Obama's only real flaw as President is governing while black. Nothing else explains the intense vitriol.
Umm. Now that I don't believe. It's a stretch to imagine Obama has manipulated Putin into suggesting such a move to the Syrians.
I have some other quibbles also. I had hoped our involvement in all those wars would stop much sooner. In that respect, Obama has acted more like the Republicans. There have also been some sell-outs (possibly necessary) in the settlements with the banks etc and in getting Obamacare at all by buying in the insurance companies. I had hoped that the grasping methods of the ueber-wealthy would be severely curtailed, especially in the field of healthcare. U.S. cost of basic healthcare is still among the highest in the world.
Oh, and our education is still among the worst in industrialized countries.
This is not to say that matters would be any better with Republicans at the helm. They would probably be worse.
Best bring Hilary back.
Using color to cover up for screwups is just a racist as anything else.
He didn't maneuver Syria into anything. Did you not read the paper? He pushed for a war, gave a stupid ultimatum, couldn't sell the maniact idea to anybody else, and PUTIN stepped in and solved it. One of the biggest foreign policy fuckups in US history and everybody seems to know that but you.
Playing a "race card" as an excuse is shameful
Actually, Stephen-- and this is without animosity here--Obama was elected specifically because he was black. He was the First Black Hope, elected by almost every Black and white liberal, without respect to policy or philosophy. It simply did not matter to his voters; he was Black and that was enough. Even Colin Powell, an avowed moderate conservative who could have had the nomination from either party, by the way, pitched his values for the great unknown personality strictly out of racial concerns. Well, we can understand it, maybe, with Powell, but the white liberals who chose Obama over the more experienced Hillary Clinton, with her entourage, her cache, were inexplicably caught in the headlights of the race card. Now that is a human emotion hard to understand. And they did it again by reelecting him. So it isn't that his detractors dislike him because he's black, but that his supporters love him because he is. So who might be the real racists here?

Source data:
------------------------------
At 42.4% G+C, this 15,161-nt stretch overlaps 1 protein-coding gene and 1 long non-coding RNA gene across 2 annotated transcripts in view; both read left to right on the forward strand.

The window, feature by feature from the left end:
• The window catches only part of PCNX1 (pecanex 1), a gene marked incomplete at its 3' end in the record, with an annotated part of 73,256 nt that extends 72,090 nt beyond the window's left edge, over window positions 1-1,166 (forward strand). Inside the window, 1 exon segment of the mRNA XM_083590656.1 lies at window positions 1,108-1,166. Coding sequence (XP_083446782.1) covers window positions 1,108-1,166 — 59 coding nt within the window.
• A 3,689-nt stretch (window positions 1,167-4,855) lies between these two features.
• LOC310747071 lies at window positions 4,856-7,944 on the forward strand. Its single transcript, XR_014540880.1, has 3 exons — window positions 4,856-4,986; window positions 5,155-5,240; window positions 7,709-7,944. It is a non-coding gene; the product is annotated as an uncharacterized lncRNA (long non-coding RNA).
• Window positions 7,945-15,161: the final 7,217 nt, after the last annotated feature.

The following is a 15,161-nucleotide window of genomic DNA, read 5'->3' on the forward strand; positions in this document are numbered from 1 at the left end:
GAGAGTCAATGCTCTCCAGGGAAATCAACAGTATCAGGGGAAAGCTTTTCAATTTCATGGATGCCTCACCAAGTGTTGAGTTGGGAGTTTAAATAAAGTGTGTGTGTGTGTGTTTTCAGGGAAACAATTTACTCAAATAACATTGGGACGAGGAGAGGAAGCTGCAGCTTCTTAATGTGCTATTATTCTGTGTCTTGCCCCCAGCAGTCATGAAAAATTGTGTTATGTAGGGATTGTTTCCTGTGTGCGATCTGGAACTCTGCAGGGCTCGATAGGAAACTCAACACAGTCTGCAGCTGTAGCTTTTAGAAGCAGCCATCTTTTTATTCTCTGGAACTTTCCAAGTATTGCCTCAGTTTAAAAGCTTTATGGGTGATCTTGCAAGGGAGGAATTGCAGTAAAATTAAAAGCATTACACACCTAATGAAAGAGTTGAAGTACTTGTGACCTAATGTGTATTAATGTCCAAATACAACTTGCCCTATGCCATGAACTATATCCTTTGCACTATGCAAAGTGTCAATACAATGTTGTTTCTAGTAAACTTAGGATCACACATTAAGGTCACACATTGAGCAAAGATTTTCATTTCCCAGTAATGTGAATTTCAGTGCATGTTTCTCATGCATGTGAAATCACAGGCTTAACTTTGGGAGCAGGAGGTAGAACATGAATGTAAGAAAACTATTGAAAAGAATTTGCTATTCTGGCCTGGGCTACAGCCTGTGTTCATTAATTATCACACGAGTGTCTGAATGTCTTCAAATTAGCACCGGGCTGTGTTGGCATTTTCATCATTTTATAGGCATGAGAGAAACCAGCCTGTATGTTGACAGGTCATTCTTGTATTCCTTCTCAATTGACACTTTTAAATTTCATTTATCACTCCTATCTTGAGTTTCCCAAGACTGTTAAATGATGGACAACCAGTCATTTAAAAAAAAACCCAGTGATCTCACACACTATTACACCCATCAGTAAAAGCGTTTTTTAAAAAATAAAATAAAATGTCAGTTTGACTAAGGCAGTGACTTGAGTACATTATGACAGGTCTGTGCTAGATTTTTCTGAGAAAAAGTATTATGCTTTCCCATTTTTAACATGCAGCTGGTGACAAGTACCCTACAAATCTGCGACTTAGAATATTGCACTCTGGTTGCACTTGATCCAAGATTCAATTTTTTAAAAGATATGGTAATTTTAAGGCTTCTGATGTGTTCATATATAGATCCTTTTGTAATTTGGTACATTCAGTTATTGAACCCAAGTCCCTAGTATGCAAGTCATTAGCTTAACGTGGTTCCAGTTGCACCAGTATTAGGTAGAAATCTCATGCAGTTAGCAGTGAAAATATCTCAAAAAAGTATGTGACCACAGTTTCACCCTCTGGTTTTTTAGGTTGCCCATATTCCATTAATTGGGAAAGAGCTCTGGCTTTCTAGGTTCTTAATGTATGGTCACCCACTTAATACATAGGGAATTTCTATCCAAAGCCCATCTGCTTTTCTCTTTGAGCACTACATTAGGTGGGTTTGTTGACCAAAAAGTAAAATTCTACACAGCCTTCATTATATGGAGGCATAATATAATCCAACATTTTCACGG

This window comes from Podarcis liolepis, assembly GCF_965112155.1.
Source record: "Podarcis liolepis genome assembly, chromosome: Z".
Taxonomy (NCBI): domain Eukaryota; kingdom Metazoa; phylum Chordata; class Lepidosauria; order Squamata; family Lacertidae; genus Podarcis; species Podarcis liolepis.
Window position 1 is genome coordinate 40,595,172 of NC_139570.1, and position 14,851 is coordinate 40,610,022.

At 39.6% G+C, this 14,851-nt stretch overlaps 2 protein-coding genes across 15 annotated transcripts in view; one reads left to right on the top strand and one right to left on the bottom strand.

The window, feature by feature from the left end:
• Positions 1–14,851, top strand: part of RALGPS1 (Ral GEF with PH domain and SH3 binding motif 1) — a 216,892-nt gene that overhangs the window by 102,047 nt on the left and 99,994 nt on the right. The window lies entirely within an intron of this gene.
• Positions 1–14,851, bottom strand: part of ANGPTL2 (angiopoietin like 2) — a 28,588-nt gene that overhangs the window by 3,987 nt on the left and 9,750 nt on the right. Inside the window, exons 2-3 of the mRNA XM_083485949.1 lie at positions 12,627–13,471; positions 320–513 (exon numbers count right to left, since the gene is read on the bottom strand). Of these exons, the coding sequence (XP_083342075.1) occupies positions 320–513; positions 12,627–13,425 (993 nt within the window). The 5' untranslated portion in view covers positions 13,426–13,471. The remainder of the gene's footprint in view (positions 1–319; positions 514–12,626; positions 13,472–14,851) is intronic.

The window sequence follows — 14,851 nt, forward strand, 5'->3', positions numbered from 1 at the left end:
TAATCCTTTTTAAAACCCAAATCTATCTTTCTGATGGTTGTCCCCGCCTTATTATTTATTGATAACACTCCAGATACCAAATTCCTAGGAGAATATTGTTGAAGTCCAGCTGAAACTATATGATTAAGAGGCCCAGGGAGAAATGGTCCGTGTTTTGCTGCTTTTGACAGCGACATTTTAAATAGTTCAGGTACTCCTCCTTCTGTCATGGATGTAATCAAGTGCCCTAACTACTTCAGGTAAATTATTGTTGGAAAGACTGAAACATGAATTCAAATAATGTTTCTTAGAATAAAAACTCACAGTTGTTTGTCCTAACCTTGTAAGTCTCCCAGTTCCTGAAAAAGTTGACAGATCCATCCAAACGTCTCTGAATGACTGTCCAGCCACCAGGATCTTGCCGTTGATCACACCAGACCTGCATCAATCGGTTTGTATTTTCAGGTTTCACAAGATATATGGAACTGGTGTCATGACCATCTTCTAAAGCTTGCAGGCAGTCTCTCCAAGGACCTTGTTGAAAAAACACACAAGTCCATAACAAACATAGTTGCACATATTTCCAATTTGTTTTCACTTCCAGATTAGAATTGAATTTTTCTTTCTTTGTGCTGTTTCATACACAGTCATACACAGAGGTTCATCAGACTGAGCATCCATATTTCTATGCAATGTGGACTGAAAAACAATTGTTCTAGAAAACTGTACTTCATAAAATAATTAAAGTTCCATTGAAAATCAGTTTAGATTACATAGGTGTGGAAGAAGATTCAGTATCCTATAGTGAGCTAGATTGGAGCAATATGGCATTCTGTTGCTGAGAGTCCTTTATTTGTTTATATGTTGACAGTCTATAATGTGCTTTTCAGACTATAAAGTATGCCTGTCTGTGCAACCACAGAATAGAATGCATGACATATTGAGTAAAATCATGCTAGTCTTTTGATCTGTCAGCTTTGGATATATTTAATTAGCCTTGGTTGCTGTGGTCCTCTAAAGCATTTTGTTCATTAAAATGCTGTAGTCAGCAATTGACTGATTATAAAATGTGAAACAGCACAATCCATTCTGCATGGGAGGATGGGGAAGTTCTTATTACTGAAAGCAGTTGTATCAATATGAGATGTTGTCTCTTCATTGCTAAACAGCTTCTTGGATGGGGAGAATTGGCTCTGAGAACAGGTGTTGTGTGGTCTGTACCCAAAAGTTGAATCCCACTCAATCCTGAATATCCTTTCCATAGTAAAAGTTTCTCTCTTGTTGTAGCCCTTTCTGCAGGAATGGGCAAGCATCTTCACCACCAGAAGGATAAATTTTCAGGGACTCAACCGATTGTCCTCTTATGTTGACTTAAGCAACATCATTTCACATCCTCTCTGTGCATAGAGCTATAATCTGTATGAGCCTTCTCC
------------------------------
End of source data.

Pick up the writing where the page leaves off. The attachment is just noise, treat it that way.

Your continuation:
Frankly, not sure we should be getting into all this here. I'm thinking maybe Daniel might drop the hammer on us any minute.
Well one might save the thread Dan if I point out that very few human beings do anything for one reason. Human beings harbor contradictory beliefs, attitudes and motives. And I think when you capture that real world complexity in a a fictional character then you are doing well as an author.
Agree completely. And I like your "love him because he is" formulation.
In fact, it's one thing I liked about him. And I still like the idea that, whatever else he's done of screwed up, for the rest of history, nobody can say a black candidate can't be elected President of the US, or a black kid can't possibly grow up to be president.
I love stuffing it down throats of smug Europeans--"yeah, call us racists when YOU get a black head of state"
The other thing I liked about him was his promise to extricate us from the Mideast wars. You see how that turned out.